Recommended for ages 6-10
Raised in an orphanage, Coco Chanel may have started life off in a decidedly life, but she learned life skills and developed a drive for success that propelled her to the heights of high fashion. Coco and the Little Black Dress tells the story of Coco Chanel’s rise to fame, beginning with learning how to sew, embroider, knit, mend, and crochet at the orphanage. She befriended the wealthy and powerful as she got older, and decided to change to outlandish and uncomfortable clothing the women wore. Starting with a pair of jodphurs for herself, she began making beautiful hats and comfortable, loosely fitted knits for women, freeing them from corsets. She created a perfume that smelled “like a beautiful woman” and finally, her crowning achievement: the little black dress – “the magic dress that shows how beautiful a woman is.”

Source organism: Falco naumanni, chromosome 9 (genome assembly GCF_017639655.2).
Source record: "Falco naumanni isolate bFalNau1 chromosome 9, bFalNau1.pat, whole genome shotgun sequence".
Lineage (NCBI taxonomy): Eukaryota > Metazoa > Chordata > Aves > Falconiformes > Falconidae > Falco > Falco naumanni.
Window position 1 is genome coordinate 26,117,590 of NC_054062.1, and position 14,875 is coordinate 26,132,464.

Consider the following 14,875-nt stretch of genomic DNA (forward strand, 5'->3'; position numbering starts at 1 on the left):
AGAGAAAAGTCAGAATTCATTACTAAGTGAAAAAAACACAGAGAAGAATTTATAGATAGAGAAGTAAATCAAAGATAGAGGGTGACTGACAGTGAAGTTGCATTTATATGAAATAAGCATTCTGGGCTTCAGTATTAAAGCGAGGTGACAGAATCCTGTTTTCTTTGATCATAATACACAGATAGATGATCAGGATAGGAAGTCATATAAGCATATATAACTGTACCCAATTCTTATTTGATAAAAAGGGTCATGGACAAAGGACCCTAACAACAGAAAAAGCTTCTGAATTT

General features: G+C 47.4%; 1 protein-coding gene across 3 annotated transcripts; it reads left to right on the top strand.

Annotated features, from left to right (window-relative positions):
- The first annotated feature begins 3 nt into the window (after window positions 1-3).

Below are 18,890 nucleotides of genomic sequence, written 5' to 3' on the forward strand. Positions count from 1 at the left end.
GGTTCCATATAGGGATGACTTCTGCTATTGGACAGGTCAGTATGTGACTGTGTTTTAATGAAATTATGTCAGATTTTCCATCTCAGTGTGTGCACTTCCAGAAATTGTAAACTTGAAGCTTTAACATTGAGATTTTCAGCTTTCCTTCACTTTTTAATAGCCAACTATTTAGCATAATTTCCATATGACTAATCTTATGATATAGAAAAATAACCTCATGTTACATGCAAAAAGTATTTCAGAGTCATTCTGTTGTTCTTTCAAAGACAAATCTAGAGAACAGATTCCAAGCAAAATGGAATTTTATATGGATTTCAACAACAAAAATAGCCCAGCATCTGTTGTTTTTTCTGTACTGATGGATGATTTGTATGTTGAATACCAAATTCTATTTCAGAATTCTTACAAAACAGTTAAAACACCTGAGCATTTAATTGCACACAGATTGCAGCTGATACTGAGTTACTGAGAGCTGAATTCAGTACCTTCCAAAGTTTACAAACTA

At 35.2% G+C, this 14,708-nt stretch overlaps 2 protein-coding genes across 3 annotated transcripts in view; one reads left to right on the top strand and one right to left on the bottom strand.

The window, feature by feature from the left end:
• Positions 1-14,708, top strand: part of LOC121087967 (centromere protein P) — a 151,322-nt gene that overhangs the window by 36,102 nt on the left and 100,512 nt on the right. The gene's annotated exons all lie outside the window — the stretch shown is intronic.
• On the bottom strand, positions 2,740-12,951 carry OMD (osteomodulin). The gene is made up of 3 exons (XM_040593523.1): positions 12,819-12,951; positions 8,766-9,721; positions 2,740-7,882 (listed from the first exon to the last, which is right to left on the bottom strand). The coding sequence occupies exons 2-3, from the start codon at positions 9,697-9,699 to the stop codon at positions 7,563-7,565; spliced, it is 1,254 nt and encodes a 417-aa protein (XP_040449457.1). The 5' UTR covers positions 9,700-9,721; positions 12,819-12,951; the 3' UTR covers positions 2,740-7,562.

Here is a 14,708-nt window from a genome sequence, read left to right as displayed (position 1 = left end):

It’s always a relief to see a biography for younger children about a strong female figure, and Coco Chanel certainly fits the bill. She was a self-made woman who gave women the ability to be free of uncomfortable clothing, to embrace their figures. The endpapers lead us right into Coco’s story, providing an early dress design at the beginning and a finished black dress to leave us with.
Author Annemarie van Haeringen is a three-time Golden Brush Award winner; Coco and the Little Black Dress, previously published in German, won the silver in 2014.